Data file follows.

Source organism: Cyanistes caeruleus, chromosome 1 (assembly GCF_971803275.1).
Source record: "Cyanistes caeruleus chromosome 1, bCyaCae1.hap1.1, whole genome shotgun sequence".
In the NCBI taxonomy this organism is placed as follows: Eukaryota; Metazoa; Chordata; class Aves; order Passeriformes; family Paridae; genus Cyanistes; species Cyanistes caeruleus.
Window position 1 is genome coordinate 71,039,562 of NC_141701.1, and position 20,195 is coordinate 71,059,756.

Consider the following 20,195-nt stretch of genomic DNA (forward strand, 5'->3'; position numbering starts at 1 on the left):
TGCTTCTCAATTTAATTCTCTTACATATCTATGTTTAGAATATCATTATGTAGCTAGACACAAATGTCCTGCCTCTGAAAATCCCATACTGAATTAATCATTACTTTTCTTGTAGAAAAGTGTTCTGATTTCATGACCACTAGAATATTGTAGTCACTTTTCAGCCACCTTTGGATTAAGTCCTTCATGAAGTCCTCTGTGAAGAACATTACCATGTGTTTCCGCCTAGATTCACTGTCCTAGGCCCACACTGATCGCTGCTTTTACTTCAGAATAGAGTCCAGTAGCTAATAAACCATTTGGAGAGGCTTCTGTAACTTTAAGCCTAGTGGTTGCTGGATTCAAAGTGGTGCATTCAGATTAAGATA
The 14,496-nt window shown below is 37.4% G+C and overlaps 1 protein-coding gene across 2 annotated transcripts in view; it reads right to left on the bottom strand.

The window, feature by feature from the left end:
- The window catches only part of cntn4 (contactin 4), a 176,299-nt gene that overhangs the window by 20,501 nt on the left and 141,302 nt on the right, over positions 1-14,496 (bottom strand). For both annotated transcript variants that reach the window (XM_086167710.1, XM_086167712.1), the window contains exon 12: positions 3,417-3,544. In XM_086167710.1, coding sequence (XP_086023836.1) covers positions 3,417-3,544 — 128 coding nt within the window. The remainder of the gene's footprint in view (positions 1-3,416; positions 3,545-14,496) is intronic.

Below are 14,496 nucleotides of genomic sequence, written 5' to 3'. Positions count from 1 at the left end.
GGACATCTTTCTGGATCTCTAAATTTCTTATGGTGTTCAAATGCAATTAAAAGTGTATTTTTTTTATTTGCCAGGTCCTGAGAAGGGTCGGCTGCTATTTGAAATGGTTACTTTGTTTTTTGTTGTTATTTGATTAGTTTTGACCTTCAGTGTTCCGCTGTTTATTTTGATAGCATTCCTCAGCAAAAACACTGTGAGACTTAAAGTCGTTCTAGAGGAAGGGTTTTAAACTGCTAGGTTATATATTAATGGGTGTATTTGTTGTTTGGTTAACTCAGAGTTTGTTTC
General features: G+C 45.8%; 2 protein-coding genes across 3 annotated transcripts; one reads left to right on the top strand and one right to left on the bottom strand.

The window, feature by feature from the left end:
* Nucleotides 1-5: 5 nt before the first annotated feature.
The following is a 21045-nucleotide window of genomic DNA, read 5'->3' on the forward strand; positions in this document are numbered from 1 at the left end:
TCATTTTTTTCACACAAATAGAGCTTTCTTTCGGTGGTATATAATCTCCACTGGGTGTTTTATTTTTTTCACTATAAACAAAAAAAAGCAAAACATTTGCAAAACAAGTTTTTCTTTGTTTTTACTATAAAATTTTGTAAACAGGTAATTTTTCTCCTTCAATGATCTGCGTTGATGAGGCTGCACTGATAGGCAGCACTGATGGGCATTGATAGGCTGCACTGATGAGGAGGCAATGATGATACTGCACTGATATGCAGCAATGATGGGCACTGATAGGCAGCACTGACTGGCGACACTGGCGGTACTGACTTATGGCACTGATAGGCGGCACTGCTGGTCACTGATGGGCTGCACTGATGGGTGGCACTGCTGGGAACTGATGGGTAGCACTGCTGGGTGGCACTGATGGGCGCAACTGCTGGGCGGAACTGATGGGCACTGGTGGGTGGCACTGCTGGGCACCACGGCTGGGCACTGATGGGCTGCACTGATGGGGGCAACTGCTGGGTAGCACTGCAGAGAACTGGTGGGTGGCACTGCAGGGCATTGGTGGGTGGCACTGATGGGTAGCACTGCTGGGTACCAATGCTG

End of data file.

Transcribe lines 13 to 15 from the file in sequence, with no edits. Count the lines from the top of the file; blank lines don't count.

The window, feature by feature from the left end:
* Nucleotides 1-5: 5 nt before the first annotated feature.
The following is a 21045-nucleotide window of genomic DNA, read 5'->3' on the forward strand; positions in this document are numbered from 1 at the left end: